This is all that's necessary to enable a Jinja extension across all Jinja templates. Now that you know how to enable Jinja extensions, the next section explores how to create custom Jinja extensions.

Create Jinja extensions

Jinja has its own extension API which is thoroughly documented and tackles all the possible cases you may need an extension for. I won't attempt to use all of the API's functionality, because it would be nearly impossible to do so in a single example, instead I'll focus on creating a practical extension and in the process illustrate the layout and deployment process for a custom Jinja extension.

In Django templates when you want to output the current date or time, there's a tag named {% now %} for just this purpose, Jinja has no such statement, so I'll create a Jinja extension to mimic the same behavior as the Django template {% now %} tag. The Jinja {% now %} statement will function just like the Django template version and accept a format string, as well as the possibility to use the as keyword to define a variable with the value.

Listing 2 illustrates the source code for the custom Jinja extension that produces a Jinja {% now %} statement.

Listing 2 - Jinja custom extension for Jinja {% now %} statement.

from jinja2 import lexer, nodes
from jinja2.ext import Extension
from django.utils import timezone
from django.template.defaultfilters import date
from django.conf import settings
from datetime import datetime

class DjangoNow(Extension):
    tags = set(['now'])

    def _now(self, date_format):
        tzinfo = timezone.get_current_timezone() if settings.USE_TZ else None
        formatted = date(,date_format)
        return formatted

    def parse(self, parser):
        lineno = next(
        token =
        date_format = nodes.Const(token.value)
        call = self.call_method('_now', [date_format], lineno=lineno)
        token =
        if token.test('name:as'):
            as_var =
            as_var = nodes.Name(as_var.value, 'store', lineno=as_var.lineno)
            return nodes.Assign(as_var, call, lineno=lineno)
            return nodes.Output([call], lineno=lineno)

After the various import statements in listing 2, you can see we create the DjangoNow class that inherits its behavior from the jinja2.ext.Extension class, the last of which is part of Jinja and used for all custom extensions. Next, you can see we define the tags field with the set(['now']) value which is necessary to set up the statement/tag name. If you wanted the custom statement/tag to be called {% mytimer %} then you would declare tags = set(['mytimer']).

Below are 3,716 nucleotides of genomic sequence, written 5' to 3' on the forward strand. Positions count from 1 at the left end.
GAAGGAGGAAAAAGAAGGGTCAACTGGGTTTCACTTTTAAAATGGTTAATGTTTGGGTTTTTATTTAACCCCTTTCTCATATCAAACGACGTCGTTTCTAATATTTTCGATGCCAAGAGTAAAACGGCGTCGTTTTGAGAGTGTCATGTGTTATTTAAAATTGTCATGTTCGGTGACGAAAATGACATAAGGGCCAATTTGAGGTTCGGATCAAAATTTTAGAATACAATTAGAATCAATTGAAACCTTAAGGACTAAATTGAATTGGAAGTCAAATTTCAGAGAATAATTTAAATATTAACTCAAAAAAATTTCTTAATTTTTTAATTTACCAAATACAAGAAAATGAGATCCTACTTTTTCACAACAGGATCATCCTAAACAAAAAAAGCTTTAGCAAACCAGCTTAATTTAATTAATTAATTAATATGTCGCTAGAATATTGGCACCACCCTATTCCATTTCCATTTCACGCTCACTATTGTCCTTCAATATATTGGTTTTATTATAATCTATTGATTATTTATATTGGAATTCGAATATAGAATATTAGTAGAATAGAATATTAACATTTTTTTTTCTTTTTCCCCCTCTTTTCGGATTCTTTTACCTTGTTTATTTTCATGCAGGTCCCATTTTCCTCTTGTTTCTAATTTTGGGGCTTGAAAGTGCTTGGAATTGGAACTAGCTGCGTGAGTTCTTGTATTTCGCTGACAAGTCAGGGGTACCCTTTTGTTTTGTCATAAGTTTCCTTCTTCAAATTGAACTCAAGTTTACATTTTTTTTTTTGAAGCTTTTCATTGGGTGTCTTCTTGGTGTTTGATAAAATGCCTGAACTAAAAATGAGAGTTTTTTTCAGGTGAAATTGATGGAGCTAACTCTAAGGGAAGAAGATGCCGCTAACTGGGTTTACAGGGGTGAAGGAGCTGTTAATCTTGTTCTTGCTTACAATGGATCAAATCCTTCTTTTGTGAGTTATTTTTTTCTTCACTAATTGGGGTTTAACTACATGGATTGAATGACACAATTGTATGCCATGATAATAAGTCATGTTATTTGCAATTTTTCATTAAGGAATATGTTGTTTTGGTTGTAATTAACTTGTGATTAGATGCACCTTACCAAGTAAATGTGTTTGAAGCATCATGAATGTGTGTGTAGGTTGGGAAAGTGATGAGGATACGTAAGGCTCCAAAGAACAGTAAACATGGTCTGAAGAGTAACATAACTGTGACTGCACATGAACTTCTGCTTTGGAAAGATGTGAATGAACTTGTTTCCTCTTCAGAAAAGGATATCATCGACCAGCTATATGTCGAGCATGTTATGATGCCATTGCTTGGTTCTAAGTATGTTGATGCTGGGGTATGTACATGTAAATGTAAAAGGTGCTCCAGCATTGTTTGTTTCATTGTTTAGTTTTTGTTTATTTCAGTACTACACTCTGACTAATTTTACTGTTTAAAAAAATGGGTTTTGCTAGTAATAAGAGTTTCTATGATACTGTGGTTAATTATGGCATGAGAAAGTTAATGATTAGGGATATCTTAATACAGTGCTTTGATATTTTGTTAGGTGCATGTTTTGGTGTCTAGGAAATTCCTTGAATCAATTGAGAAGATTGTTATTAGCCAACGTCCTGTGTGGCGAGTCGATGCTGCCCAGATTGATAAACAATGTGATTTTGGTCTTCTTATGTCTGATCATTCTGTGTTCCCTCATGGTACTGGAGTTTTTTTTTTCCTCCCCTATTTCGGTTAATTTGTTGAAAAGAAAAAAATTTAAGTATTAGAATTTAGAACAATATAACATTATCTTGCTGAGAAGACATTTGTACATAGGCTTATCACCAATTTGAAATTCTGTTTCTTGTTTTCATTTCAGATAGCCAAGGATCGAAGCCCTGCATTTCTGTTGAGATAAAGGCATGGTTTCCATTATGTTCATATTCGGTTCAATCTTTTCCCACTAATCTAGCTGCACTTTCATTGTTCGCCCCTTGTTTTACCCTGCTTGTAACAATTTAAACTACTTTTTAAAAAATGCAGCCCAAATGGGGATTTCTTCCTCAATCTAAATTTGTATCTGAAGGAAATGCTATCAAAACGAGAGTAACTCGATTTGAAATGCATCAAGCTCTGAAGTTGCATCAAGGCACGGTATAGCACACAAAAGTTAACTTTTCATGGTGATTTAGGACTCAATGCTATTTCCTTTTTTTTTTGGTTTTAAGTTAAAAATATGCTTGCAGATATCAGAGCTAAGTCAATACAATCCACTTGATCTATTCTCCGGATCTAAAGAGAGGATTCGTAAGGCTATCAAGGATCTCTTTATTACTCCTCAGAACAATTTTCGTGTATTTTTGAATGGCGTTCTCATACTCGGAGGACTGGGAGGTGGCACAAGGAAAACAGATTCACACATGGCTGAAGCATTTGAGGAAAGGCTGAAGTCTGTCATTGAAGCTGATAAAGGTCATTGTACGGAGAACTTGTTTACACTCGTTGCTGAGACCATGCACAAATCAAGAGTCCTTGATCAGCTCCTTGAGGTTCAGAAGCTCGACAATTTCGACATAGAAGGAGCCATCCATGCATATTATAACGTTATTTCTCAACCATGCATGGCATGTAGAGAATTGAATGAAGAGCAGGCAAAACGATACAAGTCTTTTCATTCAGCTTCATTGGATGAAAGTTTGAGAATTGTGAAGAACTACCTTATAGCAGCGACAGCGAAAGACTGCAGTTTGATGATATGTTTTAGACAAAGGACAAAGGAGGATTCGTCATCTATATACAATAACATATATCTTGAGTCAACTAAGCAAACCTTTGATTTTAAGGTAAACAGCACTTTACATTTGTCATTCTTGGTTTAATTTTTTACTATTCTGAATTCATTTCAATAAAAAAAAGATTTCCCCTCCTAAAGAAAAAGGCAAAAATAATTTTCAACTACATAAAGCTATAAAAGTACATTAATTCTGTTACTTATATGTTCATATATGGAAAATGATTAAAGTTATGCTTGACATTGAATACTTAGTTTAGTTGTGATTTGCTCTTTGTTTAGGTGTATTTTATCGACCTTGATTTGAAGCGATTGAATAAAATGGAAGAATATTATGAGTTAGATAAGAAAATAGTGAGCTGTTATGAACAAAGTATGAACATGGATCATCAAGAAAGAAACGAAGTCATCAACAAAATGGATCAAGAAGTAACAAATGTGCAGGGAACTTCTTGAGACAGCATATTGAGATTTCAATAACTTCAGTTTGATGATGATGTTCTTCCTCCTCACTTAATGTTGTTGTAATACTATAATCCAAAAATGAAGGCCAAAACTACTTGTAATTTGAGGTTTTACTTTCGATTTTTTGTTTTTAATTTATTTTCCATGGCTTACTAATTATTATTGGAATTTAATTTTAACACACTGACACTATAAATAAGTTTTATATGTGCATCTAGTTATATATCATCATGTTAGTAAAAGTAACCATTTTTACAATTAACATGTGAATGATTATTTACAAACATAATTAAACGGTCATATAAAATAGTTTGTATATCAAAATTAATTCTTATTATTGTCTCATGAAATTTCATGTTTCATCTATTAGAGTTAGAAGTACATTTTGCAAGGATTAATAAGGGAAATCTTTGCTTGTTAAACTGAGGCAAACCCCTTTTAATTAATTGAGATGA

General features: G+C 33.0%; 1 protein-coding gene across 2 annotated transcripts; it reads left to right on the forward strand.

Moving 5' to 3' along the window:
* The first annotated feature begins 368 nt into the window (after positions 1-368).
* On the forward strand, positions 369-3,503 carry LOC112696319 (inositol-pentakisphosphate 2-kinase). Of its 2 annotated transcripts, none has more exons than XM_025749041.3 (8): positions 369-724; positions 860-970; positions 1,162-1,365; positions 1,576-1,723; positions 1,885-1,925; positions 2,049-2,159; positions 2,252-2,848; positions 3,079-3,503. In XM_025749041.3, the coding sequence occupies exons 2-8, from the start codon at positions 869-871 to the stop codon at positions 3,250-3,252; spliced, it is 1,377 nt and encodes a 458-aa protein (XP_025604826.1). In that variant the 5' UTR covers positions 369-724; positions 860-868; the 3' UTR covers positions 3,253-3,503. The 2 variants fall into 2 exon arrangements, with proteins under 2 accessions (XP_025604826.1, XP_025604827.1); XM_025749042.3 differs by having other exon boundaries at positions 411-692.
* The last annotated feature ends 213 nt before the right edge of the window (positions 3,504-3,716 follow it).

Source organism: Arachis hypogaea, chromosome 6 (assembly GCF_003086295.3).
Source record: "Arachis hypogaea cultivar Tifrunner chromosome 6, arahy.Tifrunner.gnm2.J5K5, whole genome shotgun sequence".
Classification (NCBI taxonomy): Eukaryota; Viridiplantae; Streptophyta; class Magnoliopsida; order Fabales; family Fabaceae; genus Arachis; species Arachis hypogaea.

Next in listing 2 you can see the _now and parse methods. The _now method performs the actual current date or time calculation and checks the Django project's timezone configuration in -- a process that's just like Django's {% now %} tag. The parse method represents the entry point that executes the custom {% now %} statement/tag, where it uses the Jinja extension API to analyze the input and depending on the {% now %} declaration (e.g.{% now "F jS o" %}, {% now "F jS o" as today %}) executes the _now method and returns a result.

Once you create the custom Jinja extension, you need to declare it as part of the extensions variable on Jinja's environment configuration, as illustrated in listing 1. Note that based on the statement to import the custom Jinja extension in listing 1 -- coffeehouse.jinja.extensions.DjangoNow -- it's assumed the DjangoNow class in listing 2 is placed in a file/module named extensions under the coffeehouse.jinja directory path.

To better illustrate the location of the file containing the custom Jinja extension, listing 3 illustrates a directory structure with additional Django project files for reference.

Listing 3 - Directory structure and location of custom Jinja extension